Niall shifted his perspective and glanced at a screen showing the region he was remote-viewing. Jacqueline pinpointed the exact position of his electromagnetic marker. He had a couple hundred more yards to go.
If her calculations were right.
He raised his voice. “Someone check the air-con.”
“The AC’s working fine,” Jacqueline said. A note of amusement softened her reply. “You can still remote-view the access tunnels.”
Her original suggestion, one he should have followed.
“I’m nearly there.” He could withstand a direct route through the mountain for a few more seconds. He nudged his consciousness deeper into the rock and bounced off the energy fields in the vicinity.
Relief flooded him as the oppressive rock opened into a man-made vaulted space. He scanned the lines of tall, thin centrifugal vats extending far into the huge cavern. Polished metal coiled around the cylindrical vats, which were connected to an overhead collection system by colored piping.
“Target confirmed,” he reported. He differentiated between the electromagnetic fields of the illicit production machinery and the natural magnetic flux of the rock. “Good call, Doctor. This anomaly isn’t obvious.”
“Those new sensor modifications from your off-world friends have transformed our survey capabilities.” Her voice dropped. “Do the Astereans approve of their technology being used for this kind of mission?”
“Sohan wants to maintain a neutral stance on geopolitical matters. What they don’t know . . .” Niall didn’t like deceiving the Astereans, but in this instance his loyalties sat squarely with his home country.
The door opened and General George Towden entered GBI’s main lab. Niall straightened, careful not to lose his mental link to the underground uranium factory. He’d had his fill of evaluations, liaison duties, and covert intelligence gathering from a distance. He wanted action, but the general had kept a sharp eye on him, ever since the president approved Niall’s return to active duty despite two long and unauthorized absences. This mission might make the difference.
“As you were, Major,” Towden said. “Report when ready.”
Niall completed his scan of the neat cascade of tall, silvery cylinders. “I estimate two thousand centrifuges, sir. No hostiles present.”
“Sir.” Niall focused his eyes on the live satellite feed and tuned out the physical distractions around him. “Constructing magnetic engine.”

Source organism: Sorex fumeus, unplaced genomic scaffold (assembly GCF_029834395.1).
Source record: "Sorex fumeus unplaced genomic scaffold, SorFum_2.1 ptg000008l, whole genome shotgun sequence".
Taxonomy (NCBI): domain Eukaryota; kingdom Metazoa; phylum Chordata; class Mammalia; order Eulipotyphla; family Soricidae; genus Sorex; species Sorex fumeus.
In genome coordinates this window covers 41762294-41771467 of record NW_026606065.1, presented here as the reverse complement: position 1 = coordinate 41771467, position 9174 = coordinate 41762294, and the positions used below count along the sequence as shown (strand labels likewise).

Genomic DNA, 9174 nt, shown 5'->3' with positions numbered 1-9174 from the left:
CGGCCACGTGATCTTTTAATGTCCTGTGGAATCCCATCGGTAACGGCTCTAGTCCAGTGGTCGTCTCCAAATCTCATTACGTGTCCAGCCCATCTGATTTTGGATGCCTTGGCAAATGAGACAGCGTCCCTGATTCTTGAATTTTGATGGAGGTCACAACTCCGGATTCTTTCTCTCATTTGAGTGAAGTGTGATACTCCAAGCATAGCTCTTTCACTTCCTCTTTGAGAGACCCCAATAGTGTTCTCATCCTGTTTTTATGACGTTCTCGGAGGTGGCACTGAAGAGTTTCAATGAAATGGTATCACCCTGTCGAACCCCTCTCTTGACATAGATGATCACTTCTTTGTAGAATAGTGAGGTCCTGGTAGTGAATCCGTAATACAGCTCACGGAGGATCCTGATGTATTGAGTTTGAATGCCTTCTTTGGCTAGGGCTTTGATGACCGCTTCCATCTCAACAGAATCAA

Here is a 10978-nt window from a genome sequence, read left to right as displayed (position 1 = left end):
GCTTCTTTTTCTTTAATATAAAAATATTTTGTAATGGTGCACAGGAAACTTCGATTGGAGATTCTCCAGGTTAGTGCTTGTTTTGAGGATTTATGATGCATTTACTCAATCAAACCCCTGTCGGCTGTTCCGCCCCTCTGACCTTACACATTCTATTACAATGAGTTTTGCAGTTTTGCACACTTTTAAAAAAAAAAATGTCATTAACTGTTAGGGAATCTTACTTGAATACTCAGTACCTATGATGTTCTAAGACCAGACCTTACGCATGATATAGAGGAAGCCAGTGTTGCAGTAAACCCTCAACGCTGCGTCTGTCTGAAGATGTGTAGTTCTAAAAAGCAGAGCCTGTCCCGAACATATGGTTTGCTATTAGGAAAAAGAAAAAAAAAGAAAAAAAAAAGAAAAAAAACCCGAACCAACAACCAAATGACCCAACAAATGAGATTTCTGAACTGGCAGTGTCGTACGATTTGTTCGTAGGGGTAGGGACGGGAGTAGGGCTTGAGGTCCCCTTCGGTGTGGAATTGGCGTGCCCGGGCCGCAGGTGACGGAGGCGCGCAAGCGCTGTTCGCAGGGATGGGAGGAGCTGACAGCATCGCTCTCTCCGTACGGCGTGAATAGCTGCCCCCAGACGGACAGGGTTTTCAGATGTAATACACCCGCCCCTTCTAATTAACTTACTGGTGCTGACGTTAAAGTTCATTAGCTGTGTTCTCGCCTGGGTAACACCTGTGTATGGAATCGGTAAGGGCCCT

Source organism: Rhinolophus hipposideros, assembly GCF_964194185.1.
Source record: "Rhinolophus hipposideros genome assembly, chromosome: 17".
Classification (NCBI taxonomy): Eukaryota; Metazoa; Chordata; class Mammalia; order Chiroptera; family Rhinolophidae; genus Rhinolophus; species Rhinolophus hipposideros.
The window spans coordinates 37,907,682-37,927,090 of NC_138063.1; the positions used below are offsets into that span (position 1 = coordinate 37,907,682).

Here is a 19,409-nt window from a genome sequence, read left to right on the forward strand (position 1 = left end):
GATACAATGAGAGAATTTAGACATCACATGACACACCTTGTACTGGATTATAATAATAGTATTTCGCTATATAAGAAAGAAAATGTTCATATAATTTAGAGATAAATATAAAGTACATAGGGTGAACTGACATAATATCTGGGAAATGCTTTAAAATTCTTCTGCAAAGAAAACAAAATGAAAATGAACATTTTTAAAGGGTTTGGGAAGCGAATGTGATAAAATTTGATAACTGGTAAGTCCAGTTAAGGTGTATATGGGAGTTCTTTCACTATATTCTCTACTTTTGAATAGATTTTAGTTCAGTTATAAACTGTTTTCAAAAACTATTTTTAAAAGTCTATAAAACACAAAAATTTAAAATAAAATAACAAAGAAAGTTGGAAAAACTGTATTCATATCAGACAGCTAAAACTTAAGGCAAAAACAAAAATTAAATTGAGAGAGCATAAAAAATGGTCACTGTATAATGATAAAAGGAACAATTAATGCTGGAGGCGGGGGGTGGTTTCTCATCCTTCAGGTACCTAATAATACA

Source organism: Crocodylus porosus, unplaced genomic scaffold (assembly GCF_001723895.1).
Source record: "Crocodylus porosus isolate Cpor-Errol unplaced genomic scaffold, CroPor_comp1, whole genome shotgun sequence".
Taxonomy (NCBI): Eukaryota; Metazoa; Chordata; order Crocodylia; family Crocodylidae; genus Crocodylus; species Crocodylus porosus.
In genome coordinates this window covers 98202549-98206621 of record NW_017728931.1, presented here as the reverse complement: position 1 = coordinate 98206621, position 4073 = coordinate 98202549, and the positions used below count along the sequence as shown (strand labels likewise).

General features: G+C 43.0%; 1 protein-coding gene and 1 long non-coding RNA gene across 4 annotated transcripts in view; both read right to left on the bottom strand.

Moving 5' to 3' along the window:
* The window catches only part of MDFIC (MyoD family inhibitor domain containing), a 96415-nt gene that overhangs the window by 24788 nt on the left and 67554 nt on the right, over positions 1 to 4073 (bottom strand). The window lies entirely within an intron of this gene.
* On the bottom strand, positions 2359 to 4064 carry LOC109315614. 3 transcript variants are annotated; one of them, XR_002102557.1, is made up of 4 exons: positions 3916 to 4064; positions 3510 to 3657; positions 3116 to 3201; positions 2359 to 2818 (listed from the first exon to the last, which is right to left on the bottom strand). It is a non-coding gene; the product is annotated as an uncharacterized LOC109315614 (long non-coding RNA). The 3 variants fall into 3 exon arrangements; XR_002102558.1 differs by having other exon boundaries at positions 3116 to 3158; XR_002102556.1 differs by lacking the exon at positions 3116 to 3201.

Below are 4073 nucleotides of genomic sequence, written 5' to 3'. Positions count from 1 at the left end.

Across the Red Sea and far into the Persian landscape, he gathered the magnetic flux of the mountain and created a perpetual magnetic engine. If he went a little further, he could harness the dark energy inside his spherical engine and create a bridge, a portal between Groom Lake and their target. A path existed through the shimmering quintessence of space into a dimension where space-time folded in on itself with varying degrees of predictability. However, a full-scale Special Forces invasion was unnecessary when Niall offered a more subtle solution.
Niall shifted his focus back to the GBI lab and created a second engine. Towden stepped back as a baseball-sized glowing sphere materialized in mid-air. The general eyed the vibrant ball of shifting light, his expression alive with undisguised wariness.
Jacqueline held out a magnetometer towards the hovering energy. “Point five Tesla. Please increase by forty percent.”
Niall made the adjustment.
She checked her device again and nodded. “Can you reproduce the same field on-site?”
He dispersed the test engine and returned his attention halfway across the world. Deep inside the mountain, Niall increased the EM output.
He dragged his remote engine across the gas centrifuges, specifically targeting the ring magnets atop each of the rotating cylinders. The reverse magnetic field initiated a demagnetization process that would be hard to detect or stop. Niall suppressed an outright grin as he considered the damage he was inflicting on this ultra-sensitive equipment—electromagnetic sabotage. Add that to his resume of dirty deeds done in the name of the greater good.